While Asiata Kusi, 35, heard about farm planning at school, she didn’t know how to go about doing it until she started listening to the Agrotech Radio program on Astor FM.
What Asiata learned through the program — calculating the money she can use in preparation on her farm, how to hire labourers, the timing of the different activities on the farm — has allowed her to carefully prepare for the new season of maize farming.
“Before, my husband and I would go to our land when we saw others go to their land, and plant when we saw other people started planning. Now we think of all these things beforehand,” she says. “It’s helped a lot because now we know how much we have to put into our work, and we know whether we have incurred a loss or if we have made a profit.”
Asiata carefully counts the money that she puts into her farm now, and also looks to hire labourers who know how to institute the practices the radio program has taught her. This season, she looked for labourers who knew how to plant in rows.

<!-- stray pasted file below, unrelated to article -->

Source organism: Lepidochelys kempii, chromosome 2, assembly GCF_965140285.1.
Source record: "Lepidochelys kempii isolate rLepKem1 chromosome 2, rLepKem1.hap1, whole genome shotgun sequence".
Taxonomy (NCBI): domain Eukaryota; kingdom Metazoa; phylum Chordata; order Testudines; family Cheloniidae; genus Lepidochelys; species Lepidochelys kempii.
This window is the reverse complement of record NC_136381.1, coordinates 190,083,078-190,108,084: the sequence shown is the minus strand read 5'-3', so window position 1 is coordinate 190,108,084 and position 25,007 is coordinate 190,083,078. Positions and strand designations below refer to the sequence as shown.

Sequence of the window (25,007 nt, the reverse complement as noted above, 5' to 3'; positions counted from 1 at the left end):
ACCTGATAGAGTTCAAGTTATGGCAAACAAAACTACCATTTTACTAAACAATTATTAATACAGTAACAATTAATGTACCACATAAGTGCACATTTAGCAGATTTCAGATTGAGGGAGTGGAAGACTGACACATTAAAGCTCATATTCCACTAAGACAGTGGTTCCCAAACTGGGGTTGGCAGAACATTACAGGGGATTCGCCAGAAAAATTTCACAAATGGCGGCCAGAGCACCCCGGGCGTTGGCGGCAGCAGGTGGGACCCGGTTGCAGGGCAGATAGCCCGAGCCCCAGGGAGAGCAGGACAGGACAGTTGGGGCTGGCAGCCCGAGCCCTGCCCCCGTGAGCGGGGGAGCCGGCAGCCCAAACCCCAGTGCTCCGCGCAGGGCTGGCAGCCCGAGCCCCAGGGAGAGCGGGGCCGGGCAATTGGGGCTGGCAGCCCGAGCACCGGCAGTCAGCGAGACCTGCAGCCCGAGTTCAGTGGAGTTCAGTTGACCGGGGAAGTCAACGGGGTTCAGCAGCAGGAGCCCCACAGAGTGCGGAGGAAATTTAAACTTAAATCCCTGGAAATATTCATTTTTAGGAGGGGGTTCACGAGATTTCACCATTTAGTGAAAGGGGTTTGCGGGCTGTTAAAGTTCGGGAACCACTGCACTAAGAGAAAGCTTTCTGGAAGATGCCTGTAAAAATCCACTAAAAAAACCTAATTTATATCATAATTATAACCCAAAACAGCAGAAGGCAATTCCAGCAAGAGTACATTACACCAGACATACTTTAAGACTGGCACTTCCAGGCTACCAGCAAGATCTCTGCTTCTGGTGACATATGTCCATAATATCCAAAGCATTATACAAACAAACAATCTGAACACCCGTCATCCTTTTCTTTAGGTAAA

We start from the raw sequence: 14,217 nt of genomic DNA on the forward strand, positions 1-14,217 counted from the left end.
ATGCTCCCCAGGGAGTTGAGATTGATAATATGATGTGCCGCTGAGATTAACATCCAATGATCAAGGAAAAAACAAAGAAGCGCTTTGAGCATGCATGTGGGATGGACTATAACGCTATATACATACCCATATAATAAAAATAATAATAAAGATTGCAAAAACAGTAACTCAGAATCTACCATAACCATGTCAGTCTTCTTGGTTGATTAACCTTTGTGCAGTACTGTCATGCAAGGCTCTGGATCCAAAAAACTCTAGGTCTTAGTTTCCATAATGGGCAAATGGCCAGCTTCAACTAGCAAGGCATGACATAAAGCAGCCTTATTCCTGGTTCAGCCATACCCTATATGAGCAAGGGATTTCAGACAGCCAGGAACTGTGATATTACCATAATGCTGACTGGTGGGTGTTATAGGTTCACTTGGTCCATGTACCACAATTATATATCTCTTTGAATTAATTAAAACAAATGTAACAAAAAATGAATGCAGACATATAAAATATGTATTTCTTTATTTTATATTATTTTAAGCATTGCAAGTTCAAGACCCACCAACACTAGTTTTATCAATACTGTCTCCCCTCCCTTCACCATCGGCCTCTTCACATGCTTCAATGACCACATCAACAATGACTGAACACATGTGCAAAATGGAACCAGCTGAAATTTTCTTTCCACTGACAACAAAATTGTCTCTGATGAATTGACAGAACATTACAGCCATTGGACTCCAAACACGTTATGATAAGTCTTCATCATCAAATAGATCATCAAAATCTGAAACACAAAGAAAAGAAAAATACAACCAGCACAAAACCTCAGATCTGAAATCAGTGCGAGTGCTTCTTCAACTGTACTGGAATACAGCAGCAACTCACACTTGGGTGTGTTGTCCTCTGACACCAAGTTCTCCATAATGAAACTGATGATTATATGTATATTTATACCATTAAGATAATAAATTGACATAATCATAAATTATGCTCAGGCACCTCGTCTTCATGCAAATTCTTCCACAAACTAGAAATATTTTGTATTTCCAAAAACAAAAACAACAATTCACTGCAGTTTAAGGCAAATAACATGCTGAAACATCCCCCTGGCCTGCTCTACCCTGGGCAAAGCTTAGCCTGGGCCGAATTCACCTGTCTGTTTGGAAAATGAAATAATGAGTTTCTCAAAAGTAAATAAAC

Because of the gain she has seen from the program, Asiata hopes the other women in her community, Aworopata, will soon take up farming.
“If you have the courage you can do this. All women should listen to the program and gain the knowledge they need to do the work.
The radio program that Asiata listens to is made possible through USAID’s New Alliance ICT Extension Challenge Fund. This project focuses on using a scalable, integrated suite of ICT-based services to cost-effectively drive behaviour change and help Ghanaian farmers increase their yields of six target crops (maize, rice, soybean, cassava, yam, and cowpeas), thereby improving food security.